The federal system in Germany means that the federal states are essentially responsible for the funding strategies in the ERDF and ESF+ and fill out the content of the funding measures within the specified framework. This leads to country-specific peculiarities in the programs. Exceptions to this are the federal program for the ESF+ and the EMFAF, which is jointly supported by the federal and state governments.

The federal and state governments have closely coordinated the program planning for the 2021-2027 funding period. This is intended to avoid overlaps in content and double funding and to ensure interlocking, holistic ESF Plus funding in Germany. The planned priorities of the federal states are essentially based on identified regional funding needs, which often correspond specifically with the state-specific recommendations.

The ESF+ funding programs of the federal government are implemented nationwide under the leadership of the Federal Ministry of Labor and Social Affairs (BMAS) – which is thus the central coordinating body, also for the ESF Managing Authorities – implemented by the Federal Ministry of Education and Research (BMBF), the Federal Ministry for Family Affairs, Senior Citizens, Women and Youth (BMFSFJ), the Federal Ministry for Economic Affairs and Climate Protection (BMWK) and the Federal Ministry for Housing, Urban Development and Building (BMWSB).

Thematic priorities and their relative proportions

European Social Fund (ESF+)

In the ESF+ 2021-2027 funding period, five federal ministries in total 28 ESF Plus funding programs implement and thus contribute to a more social Europe.

The Funding priorities in the ESF+ program 2021-2027 are summarized under 5 headings:

1. Promoting sustainable and quality employment, start-ups and entrepreneurship and adapting to change

    • Support for small and medium-sized enterprises (SMEs) in securing and recruiting skilled workers and in creating/filling new jobs and training positions (Perfect cast; Promotion of entrepreneurial know-how )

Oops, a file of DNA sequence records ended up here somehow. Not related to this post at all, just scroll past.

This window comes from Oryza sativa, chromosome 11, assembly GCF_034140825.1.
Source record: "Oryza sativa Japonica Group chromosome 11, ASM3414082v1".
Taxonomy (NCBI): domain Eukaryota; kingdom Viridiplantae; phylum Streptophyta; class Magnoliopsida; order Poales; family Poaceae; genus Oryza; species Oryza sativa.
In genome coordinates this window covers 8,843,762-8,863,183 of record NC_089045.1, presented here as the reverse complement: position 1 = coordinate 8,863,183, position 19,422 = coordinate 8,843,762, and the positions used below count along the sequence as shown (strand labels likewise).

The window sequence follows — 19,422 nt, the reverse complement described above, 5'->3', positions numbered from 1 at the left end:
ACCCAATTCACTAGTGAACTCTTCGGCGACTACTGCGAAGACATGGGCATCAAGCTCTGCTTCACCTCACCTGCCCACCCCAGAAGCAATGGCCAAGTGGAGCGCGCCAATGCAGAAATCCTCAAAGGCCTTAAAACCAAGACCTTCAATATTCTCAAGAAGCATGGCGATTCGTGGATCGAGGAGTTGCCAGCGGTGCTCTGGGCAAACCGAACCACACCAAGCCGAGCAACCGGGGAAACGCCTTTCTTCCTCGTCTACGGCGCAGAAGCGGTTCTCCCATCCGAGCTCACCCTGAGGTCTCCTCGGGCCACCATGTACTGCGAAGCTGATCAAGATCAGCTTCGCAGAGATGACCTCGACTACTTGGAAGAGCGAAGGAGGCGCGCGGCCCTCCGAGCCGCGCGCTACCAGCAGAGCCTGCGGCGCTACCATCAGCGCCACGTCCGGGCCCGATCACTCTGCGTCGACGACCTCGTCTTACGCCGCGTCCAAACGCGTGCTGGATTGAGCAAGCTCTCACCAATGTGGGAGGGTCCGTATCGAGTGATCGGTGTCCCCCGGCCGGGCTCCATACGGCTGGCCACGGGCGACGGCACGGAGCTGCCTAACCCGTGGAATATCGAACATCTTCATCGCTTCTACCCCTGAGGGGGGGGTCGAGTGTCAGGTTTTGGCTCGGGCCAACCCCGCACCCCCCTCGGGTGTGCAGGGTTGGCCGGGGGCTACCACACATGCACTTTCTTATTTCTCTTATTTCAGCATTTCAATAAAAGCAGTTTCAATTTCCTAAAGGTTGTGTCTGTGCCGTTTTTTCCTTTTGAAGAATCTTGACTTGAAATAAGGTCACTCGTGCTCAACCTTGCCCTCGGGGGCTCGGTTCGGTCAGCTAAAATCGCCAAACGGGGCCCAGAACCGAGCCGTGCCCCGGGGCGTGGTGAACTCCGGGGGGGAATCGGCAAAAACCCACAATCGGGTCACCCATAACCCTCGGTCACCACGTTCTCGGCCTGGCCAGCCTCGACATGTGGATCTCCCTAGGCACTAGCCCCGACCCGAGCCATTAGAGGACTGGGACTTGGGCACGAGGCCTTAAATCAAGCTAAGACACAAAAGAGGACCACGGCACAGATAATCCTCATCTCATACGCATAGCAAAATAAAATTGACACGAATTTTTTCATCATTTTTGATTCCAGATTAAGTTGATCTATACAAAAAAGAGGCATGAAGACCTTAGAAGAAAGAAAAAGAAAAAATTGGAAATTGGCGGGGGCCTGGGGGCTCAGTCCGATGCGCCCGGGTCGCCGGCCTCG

• Promotion of SMEs and their employees, who are primarily supported to adapt to demographic, digital and green change and to strengthen their performance, innovation and competitiveness (INQA Coaching; future centers) and strengthening solo self-employed (COMPASS)
    • Promotion of founders, in particular innovative, research-based business start-ups from science (EXIST research transfer, EXIST start-up grant)
    • Vocational training opportunities for employed people, including in particular women, migrants, older people, people with disabilities, single parents and the low-skilled (change of work; tailwind3
    • Improving (training) and labor market opportunities for women with a migration background (MY TURN)
    • Promotion of qualifications required for the recognition of qualifications obtained abroad (IQ)

2. Promoting social inclusion and fighting poverty

  • Promotion of disadvantaged young people with the aim of leading an independent lifestyle (EMPOWER YOUTH); Promotion of transnational mobility measures for unemployed/job-seeking young people (JUVENTUS)
  • Testing of new ways of addressing immigrant young people or young descendants of immigrants (give advice)
  • Support for disadvantaged families, families in special circumstances and families with children who are affected or at risk of poverty (Akti(F) Plus; ParentChancesN)
  • Improving the (training) and job market opportunities of people with a migration background, including refugees (WE)
  • Partner program of the urban development promotion program “Social cohesion – shaping coexistence in the neighborhood together” and additionally in selected disadvantaged city quarters: measures to increase the employability and labor market integration of people, strengthening the local economy (BIWAQ)
  • Promotion of micro-projects for social participation and overcoming loneliness/social isolation of people (Strengthening the participation of older people)

3. Investing in education, training and lifelong learning

  • Measures to further develop all-day offers at primary school age and to ensure educational and participation opportunities for all children (whole day)